***what follows is a fictionalized account of a real incident. Nevertheless, many of the things you are about to read really happened, and the characters are based on real people. The names have been changed. The names of the relevant towns have been changed. The story however, is taken from eye-witness and first responders who were there.***
John saw the wreck up ahead on the giant interstate bridge and instinctively downshifted and started to slow. He grabbed the cb mic and called out, “Back’er down boys we got a couple 4-wheelers in a tangle here, back’em down.” As he slowed the 18-wheeler, he eased it to the side near the median. He had no idea the driver of the truck behind him was running without a radio.
As John’s rig slowed, the second rig topped the small ridge behind him and was closing fast. The driver saw John’s brake lights way too late. The crash was impressive. John’s truck was rear-ended, and both trucks were smashed and crushed against the guardrail of the giant bridge. The rear truck was loaded with full barrels of industrial grease. John had been hauling a whole trailer full of brand new Wal-mart shopping bags. It didn’t take long for the fire to start.
Red was finishing a cut on a 2X6 with a circular saw when heard his radio. The small town volunteer fire chief laid down the saw and walked to the cab of his truck and picked up the radio to hear better. He listen to the chatter a little bit and started packing up tools. He looked over to his buddy, Sam, and said, “I think this is gonna be a bad one.”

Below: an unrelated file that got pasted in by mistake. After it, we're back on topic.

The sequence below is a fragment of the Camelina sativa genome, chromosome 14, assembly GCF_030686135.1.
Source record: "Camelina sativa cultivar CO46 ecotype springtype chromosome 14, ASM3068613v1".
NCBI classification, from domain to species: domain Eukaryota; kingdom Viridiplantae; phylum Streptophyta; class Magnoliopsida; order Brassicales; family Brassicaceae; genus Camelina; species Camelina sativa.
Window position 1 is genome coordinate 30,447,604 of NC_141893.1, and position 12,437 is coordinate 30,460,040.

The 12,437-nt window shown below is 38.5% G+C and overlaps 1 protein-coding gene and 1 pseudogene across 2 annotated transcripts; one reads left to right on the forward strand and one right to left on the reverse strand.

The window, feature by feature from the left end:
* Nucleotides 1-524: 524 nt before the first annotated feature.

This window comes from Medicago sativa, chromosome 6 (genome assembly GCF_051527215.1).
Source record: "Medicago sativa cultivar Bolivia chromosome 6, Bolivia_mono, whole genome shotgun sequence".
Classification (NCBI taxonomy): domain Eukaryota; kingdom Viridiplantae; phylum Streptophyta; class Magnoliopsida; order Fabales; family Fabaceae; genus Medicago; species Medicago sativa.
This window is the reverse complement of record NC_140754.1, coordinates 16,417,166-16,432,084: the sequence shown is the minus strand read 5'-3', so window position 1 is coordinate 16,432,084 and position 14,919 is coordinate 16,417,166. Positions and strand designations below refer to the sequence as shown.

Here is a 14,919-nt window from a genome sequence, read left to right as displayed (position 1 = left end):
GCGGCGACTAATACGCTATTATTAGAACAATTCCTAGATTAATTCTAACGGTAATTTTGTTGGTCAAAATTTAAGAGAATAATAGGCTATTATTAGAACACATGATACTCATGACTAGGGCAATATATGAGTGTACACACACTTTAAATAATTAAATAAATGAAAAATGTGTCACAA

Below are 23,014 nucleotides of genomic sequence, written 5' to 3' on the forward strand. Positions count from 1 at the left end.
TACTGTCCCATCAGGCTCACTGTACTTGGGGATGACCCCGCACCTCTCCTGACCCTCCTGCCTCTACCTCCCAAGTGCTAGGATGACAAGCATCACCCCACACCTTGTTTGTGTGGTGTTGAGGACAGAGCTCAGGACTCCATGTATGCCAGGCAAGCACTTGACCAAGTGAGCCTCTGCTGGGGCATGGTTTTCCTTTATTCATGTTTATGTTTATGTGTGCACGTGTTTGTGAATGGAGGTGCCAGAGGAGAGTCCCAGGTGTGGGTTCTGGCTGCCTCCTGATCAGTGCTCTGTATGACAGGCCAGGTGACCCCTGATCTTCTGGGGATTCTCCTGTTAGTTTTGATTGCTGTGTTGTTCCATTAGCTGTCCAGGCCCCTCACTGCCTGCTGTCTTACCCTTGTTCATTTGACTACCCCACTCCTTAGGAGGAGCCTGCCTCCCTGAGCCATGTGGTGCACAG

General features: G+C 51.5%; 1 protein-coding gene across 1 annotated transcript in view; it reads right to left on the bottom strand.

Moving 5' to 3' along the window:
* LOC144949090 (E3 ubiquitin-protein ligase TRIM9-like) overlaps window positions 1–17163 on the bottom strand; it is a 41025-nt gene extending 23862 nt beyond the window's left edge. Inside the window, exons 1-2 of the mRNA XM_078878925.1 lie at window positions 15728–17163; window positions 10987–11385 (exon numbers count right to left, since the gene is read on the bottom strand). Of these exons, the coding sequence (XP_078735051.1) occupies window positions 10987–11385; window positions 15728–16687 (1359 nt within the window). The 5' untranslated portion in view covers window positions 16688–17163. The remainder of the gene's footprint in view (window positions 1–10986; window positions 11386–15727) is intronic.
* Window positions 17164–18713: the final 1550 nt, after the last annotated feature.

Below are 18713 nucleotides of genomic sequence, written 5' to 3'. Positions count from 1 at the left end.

As he was packing up more tools, a calm voice on the radio called out for a small town near the scene to send their trucks. A female voice answered. “This is Jen from Utica. I’ve got the rescue truck, and I’m already heading that way.”
Red shook his head. He keyed the mic on his radio, “Jen this Red. Two semi trucks on that bridge. They ain’t gonna need a rescue truck. Better get the tanker.”
“I hear ya Red, but I am already on the way.”
Red shook his head. He was just about finished putting up the tools. He said, “Lancaster’s boys are sitting in their trucks right now. They are just waiting to get the call. ” He shook his head in frustration. Two more small departments have gotten called in by now. One at time… always one at a time. That’s when thing got interesting.
The calm voice on the radio said, “Lexington we could use a little…” – the radio cut out. When it came back on, the voice had changed considerably. “HOLY SHIT!” the voice yelled into the mic. “THEY ARE GOING OFF LIKE FIREWORKS! HOLY SHIT! ONE’S GONE IN THE RIVER! CALL HAZMAT!” The radio went dead again. Then it came back, “SEND EVERYBODY! JESUS H. CHRIST SEND EVERYBODY!!!”
Red was already in the truck at this point. Sam yelled at him as he backed out of the gravel driveway, “Be careful ol’ man!”
The bridge with the wreck was over 2 and half miles long, and technically it was two parallel bridges, one northbound and one southbound. It crossed two rivers separated by a giant swamp. The wreck was on the southbound side. As Red topped the first of the two rises in the bridge, he could see the massive raging fire. 50 gallon drums were in fact shooting off like bottle rockets. He saw them shoot off to the left and smash into the north bound side. Shocked drivers swerved their cars to avoid the exploding 50-gallon projectiles.